Number of Homeless Students in US Has Increased, Hit Record
New information released by the United States Department of Education reveals that a record high number of public school students were homeless last year.
Over 1.1 million students enrolled in preschool or K-12 during the 2011-12 school year were homeless, comprising two percent of all public school students. The data (see PDF) shows a 10 percent increase in the number since the previous year, and a 72 percent increase since the recession started in late 2007. North Dakota is the state with the largest increase in its homeless student population, with a 212 percent increase from last year. But overall, California, New York, Texas, and Florida have the highest numbers of homeless students.
At night, 75 percent of these students double up in places with other families, while 15 percent stay in homeless shelters, 6 percent stay in hotels or motels, and 4 percent are unsheltered--meaning they may stay in cars, parks, campgrounds, temporary trailers, or abandoned buildings.
Federal investments in children and families significantly help to keep kids out of poverty and at a lower risk for homelessness. For example, the Supplemental Nutrition Assistance Program, currently in use by over 47 million Americans, reduced childhood poverty in 2012 by 1.67 million children. Despite these benefits, the House of Representatives recentlyvoted to cut $4 billion annually from SNAP for the next ten years, totaling a $40 billion loss for the program
"Headlines are filled with indicators that the economy is improving, but the record numbers of homeless students show that children and their families are still feeling the effects of a tough economy," Bruce Lesley, President of First Focus, a bipartisan advocacy organization dedicated to making children and families the priority in federal policy and budget decisions, said in response to the data. "We can protect our homeless children by protecting investments in their housing, education, nutrition, and health in upcoming federal budget debates."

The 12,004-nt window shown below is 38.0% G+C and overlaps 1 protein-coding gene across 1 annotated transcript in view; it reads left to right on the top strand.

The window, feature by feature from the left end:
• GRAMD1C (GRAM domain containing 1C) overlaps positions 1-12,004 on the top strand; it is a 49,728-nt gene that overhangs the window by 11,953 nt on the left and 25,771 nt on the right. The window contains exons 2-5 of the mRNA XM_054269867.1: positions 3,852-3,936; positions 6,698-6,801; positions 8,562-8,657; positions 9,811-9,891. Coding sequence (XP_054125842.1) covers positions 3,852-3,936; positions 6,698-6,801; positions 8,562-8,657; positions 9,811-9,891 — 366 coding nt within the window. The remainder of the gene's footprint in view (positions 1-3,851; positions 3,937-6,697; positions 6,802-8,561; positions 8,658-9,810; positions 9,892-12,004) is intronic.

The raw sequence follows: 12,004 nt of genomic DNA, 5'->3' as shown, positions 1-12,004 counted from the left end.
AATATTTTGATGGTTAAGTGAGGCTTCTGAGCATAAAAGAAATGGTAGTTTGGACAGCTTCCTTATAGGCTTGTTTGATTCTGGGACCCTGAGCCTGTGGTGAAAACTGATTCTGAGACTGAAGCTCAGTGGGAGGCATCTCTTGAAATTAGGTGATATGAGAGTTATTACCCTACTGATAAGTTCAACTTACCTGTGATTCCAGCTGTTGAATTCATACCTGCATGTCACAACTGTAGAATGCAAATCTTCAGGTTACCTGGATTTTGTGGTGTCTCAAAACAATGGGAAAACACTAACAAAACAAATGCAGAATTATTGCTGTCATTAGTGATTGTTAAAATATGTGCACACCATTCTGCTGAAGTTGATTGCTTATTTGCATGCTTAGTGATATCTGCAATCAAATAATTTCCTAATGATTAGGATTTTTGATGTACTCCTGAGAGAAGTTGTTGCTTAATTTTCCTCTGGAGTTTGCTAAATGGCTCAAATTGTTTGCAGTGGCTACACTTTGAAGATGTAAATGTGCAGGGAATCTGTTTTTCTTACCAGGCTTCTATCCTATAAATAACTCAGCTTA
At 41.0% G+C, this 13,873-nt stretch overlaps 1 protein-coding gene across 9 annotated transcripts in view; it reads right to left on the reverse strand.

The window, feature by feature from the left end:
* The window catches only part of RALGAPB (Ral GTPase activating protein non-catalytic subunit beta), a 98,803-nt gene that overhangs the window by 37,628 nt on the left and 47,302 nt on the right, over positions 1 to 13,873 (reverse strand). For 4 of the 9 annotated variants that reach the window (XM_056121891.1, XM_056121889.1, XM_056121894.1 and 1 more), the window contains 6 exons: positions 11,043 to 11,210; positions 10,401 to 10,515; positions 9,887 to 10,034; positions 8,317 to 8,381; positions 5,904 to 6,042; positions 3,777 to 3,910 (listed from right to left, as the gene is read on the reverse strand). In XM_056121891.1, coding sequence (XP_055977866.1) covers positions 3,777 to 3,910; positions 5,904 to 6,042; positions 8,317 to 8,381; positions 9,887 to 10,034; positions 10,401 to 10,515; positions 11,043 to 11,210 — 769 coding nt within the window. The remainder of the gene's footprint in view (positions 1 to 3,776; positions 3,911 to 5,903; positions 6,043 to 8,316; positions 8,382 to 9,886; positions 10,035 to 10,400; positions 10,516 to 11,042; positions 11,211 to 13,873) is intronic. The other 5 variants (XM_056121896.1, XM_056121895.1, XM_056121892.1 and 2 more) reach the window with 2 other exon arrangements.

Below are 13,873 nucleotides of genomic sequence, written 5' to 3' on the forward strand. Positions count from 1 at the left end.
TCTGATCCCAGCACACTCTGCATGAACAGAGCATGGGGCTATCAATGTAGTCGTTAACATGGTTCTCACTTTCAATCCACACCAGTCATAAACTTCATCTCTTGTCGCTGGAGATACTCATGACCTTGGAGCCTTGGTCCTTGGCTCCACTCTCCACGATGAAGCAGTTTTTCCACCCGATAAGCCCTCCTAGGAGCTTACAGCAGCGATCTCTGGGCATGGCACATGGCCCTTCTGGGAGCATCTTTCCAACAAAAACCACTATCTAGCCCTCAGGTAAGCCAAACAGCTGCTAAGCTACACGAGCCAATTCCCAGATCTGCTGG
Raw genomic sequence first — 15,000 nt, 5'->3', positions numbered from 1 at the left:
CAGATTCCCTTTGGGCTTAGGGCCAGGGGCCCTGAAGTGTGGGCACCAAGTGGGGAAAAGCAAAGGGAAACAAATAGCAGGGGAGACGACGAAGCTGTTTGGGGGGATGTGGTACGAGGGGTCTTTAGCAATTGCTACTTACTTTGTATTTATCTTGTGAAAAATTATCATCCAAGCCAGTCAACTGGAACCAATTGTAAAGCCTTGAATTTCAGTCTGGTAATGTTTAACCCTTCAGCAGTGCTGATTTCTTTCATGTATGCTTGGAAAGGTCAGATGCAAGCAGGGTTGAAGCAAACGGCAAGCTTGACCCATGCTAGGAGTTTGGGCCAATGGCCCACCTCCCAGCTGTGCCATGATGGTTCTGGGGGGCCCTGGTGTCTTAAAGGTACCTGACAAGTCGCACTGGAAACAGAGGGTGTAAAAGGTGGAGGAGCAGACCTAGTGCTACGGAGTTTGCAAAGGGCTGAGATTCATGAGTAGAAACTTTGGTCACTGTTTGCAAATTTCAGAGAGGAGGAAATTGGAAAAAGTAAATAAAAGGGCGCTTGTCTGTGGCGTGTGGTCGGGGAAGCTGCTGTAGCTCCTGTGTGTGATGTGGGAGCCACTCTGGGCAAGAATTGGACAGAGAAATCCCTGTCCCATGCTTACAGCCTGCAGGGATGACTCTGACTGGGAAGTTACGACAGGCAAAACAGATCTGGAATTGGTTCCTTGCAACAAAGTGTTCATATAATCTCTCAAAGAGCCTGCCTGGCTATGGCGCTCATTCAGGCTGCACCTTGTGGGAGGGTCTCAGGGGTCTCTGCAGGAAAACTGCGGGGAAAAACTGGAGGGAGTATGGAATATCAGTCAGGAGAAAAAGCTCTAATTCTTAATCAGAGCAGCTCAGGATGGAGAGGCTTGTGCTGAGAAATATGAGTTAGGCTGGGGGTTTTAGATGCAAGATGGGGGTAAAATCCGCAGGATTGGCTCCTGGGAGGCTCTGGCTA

This data does not reveal the full extent of homelessness in the US. It is estimated that around 3.5 million individuals overall experience homelessness in a given year, though exact numbers are hard to come by.
Media Resources: National Center for Homeless Education October 2013; First Focus Press Release 10/24/13; Feminist Newswire 9/10/13, 9/20/13; National Coalition for the Homeless July 2009
8/28/2015 Alaska Court Protects Abortion Access for Low-Income Women - The Alaska Superior Court struck down a state law yesterday that would have severely limited abortion access for low-income women in Alaska.
The state's Superior Court also struck down a Department of Health and Social Services regulation that placed narrow specifications on Medicaid coverage for abortions, requiring that Medicaid-funded abortions be determined by a physician to be "medically necessary." Last year, the Center for Reproductive Rights, the American Civil Liberties Union, and Planned Parenthood sued on behalf of the Planned Parenthood of the Great Northwest, claiming that the narrow definition of "medically necessary" arbitrarily established conditions designed to restrict the ability of low-income women to access abortion services.
The law was temporarily blocked last July by an Alaskan state court judge.
Superior Court Judge John Suddock ordered yesterday that the state be blocked from implementing this regulation, ruling that it placed an undue burden on low-income women seeking abortion services in Alaska.
"By providing health care to all poor Alaskans except women who need abortions, the challenged regulation violates the state constitutional guarantee of 'equal rights, opportunities, and protection under the law'," the ruling read.
"We applaud the superior court for striing down these cruel restrictions on women's health and rights that violate the Alaska Constitution," said Chris Charbonneau, CEO of Planned Parenthood of the Great Northwest and the Hawaiian Islands. . . .
8/26/2015 Saudi Women Prepare to Vote for the First Time - The fight for gender equality is making slow but notable progress in Saudi Arabia, where women will be allowed to vote for the first time in upcoming December elections.
This shift in Saudi law came in 2011, when a royal decree announced that women would be allowed to vote and run in local elections beginning in December of 2015. . . .